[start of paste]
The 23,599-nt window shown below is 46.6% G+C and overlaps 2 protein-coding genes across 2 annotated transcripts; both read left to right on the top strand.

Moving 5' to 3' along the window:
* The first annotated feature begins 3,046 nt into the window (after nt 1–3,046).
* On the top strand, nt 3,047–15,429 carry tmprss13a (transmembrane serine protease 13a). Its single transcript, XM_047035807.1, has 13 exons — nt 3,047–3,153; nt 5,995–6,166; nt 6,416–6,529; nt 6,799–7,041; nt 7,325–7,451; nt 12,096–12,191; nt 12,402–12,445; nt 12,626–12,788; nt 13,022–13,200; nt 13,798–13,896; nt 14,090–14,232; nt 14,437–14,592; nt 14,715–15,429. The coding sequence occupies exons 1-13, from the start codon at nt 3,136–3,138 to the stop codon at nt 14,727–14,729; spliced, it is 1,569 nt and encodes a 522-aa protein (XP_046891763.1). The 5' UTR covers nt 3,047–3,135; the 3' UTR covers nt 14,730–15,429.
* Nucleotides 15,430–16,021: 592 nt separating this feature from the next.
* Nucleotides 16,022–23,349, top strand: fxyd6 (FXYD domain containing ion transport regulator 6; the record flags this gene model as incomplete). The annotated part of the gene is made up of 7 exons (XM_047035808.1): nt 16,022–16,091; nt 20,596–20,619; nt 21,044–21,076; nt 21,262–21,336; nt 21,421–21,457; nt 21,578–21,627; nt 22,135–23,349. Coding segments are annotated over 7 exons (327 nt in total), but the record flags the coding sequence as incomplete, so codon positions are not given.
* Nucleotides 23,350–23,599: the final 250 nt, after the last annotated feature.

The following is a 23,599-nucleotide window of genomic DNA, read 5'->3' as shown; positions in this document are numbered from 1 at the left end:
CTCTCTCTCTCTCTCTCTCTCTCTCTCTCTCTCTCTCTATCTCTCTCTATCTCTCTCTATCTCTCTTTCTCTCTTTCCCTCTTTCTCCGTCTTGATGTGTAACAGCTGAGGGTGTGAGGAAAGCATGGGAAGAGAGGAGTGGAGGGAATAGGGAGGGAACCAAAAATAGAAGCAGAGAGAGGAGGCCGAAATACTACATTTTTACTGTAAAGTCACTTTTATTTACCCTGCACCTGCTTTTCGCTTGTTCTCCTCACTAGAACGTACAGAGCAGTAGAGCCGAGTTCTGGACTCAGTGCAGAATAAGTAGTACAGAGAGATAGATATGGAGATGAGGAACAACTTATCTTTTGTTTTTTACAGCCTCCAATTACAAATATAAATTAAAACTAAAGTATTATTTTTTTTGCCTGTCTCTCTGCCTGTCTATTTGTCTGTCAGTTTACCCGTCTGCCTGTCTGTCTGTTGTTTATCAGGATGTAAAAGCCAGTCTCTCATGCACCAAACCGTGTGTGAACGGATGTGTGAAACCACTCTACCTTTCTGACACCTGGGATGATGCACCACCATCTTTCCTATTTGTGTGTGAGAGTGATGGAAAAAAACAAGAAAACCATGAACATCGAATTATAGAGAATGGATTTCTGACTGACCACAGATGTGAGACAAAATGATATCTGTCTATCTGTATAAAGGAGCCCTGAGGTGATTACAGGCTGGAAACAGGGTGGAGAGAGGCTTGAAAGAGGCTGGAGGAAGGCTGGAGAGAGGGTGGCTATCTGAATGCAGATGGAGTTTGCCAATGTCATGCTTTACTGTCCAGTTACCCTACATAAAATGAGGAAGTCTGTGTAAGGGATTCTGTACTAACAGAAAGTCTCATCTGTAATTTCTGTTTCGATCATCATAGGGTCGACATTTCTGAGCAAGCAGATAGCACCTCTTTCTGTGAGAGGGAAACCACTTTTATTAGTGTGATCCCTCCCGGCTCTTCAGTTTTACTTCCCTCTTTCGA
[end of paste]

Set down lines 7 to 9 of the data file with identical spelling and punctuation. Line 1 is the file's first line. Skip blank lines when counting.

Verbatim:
* Nucleotides 23,350–23,599: the final 250 nt, after the last annotated feature.

The following is a 23,599-nucleotide window of genomic DNA, read 5'->3' as shown; positions in this document are numbered from 1 at the left end:
CTCTCTCTCTCTCTCTCTCTCTCTCTCTCTCTCTCTCTATCTCTCTCTATCTCTCTCTATCTCTCTTTCTCTCTTTCCCTCTTTCTCCGTCTTGATGTGTAACAGCTGAGGGTGTGAGGAAAGCATGGGAAGAGAGGAGTGGAGGGAATAGGGAGGGAACCAAAAATAGAAGCAGAGAGAGGAGGCCGAAATACTACATTTTTACTGTAAAGTCACTTTTATTTACCCTGCACCTGCTTTTCGCTTGTTCTCCTCACTAGAACGTACAGAGCAGTAGAGCCGAGTTCTGGACTCAGTGCAGAATAAGTAGTACAGAGAGATAGATATGGAGATGAGGAACAACTTATCTTTTGTTTTTTACAGCCTCCAATTACAAATATAAATTAAAACTAAAGTATTATTTTTTTTGCCTGTCTCTCTGCCTGTCTATTTGTCTGTCAGTTTACCCGTCTGCCTGTCTGTCTGTTGTTTATCAGGATGTAAAAGCCAGTCTCTCATGCACCAAACCGTGTGTGAACGGATGTGTGAAACCACTCTACCTTTCTGACACCTGGGATGATGCACCACCATCTTTCCTATTTGTGTGTGAGAGTGATGGAAAAAAACAAGAAAACCATGAACATCGAATTATAGAGAATGGATTTCTGACTGACCACAGATGTGAGACAAAATGATATCTGTCTATCTGTATAAAGGAGCCCTGAGGTGATTACAGGCTGGAAACAGGGTGGAGAGAGGCTTGAAAGAGGCTGGAGGAAGGCTGGAGAGAGGGTGGCTATCTGAATGCAGATGGAGTTTGCCAATGTCATGCTTTACTGTCCAGTTACCCTACATAAAATGAGGAAGTCTGTGTAAGGGATTCTGTACTAACAGAAAGTCTCATCTGTAATTTCTGTTTCGATCATCATAGGGTCGACATTTCTGAGCAAGCAGATAGCACCTCTTTCTGTGAGAGGGAAACCACTTTTATTAGTGTGATCCCTCCCGGCTCTTCAGTTTTACTTCCCTCTTTCGA